Remove door and drawer hardware with a screwdriver. (The screws that secure each pull or knob are usually located on the back of the door or drawer face.) Lift hardware from the front of the door or drawer and set it all aside safely away from the paint.
Use painter’s tape to cover any bathroom cabinet surfaces you don’t want to paint, such as the underside of the vanity top, and any exposed wall areas adjacent to the cabinet. Tape old newspaper to the inside of the bathroom cabinets unless you plan to paint the interior as well.
After donning gloves and a respirator, dilute one-quarter cup of trisodium phosphate (TSP) in one gallon of warm water in a bucket. Then vigorously scrub down the outer and inner cabinet frame, the door and drawer fronts, and, if desired, the door backs, with a sponge saturated in the TSP solution. Make a second pass over the cleaned surfaces with a water-dampened sponge to remove the TSP solution. Towel-dry well, and then air-dry completely.
Sand the outer and/or inner cabinet frame, the door and drawer fronts, and, if desired, the door backs:
• If sanding an unfinished cabinet, make single pass over the cabinet surfaces with 220-grit sandpaper.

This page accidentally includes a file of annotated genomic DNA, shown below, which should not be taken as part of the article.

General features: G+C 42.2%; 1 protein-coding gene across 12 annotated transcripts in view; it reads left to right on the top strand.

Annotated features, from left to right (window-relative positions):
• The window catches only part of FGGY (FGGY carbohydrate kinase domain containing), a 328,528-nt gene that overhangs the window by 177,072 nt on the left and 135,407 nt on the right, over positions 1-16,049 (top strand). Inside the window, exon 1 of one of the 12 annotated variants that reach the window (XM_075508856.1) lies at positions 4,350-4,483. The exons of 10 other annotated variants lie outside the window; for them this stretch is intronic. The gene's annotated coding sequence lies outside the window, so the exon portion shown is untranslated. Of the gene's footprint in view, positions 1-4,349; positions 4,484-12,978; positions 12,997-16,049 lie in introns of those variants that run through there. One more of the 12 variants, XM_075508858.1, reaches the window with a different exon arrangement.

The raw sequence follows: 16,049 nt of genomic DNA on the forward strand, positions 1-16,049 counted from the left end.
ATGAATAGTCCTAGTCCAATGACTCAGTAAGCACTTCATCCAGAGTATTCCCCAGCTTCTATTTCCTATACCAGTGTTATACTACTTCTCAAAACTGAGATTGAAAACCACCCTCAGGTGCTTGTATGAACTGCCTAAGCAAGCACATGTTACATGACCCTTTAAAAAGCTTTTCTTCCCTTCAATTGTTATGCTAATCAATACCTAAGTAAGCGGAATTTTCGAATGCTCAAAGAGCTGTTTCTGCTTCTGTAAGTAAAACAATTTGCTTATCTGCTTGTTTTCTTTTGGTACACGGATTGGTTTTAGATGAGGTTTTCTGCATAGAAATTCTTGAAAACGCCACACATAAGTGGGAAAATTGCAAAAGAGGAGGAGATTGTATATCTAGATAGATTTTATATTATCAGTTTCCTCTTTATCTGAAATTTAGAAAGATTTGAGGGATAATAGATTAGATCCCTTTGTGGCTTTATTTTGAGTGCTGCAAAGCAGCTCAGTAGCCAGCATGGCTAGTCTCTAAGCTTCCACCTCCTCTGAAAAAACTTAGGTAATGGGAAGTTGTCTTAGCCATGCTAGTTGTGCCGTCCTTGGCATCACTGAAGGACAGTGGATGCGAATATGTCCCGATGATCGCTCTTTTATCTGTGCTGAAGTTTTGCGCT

• If sanding a cabinet topped with paint or a clear protective sealer, make a first pass with a medium-grit (120- to 150-grit) sandpaper over the cabinet surfaces to remove the clear coat or any peeling paint. (You’ll know if your cabinet has a clear protective sealant if the coating flakes off when you lightly scrape an inconspicuous area with a knife.) Then, finish with a light sanding using 220-grit sandpaper.
Vacuum sanding dust from the cabinet using a dust brush attachment. Wipe down the sanded areas with a water-dampened cloth, then make a final pass over the cabinet with a tack cloth.
To prime the cabinet, pour a small amount of shellac or oil-based primer into a paint tray. Both shellac and oil-based primers are generally more effective than latex primer in defending bathroom cabinets against moisture, but shellac primers minimize brush marks more effectively than oil-based primers. Plus, it affords more flexibility: You can use either an oil-based or water-based paint over it!
Load the roller cover with primer, then work it over the outer and/or inner cabinet frame in the direction of the wood grain. Next, tackle flat areas of the door and drawer fronts. For grooves in door and drawer fronts, apply primer with a natural bristle brush to better reach recesses and tight corners.